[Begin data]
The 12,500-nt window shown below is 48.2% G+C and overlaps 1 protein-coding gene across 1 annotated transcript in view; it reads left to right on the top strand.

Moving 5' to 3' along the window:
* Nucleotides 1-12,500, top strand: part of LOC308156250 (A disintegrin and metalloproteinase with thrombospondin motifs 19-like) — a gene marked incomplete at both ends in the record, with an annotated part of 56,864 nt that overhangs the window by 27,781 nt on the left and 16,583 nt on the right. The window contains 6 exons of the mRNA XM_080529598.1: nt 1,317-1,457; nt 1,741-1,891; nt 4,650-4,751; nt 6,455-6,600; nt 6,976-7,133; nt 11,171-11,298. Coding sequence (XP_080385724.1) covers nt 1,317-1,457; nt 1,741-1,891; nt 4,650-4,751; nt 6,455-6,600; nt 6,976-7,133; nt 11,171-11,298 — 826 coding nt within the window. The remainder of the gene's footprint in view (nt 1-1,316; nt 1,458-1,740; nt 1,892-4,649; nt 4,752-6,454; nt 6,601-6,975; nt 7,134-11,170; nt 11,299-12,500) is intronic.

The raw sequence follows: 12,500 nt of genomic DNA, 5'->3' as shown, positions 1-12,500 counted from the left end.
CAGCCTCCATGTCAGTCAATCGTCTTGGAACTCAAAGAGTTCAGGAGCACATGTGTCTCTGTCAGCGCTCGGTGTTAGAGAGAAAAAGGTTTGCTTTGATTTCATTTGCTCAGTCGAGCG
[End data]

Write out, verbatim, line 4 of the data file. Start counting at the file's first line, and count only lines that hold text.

The raw sequence follows: 12,500 nt of genomic DNA, 5'->3' as shown, positions 1-12,500 counted from the left end.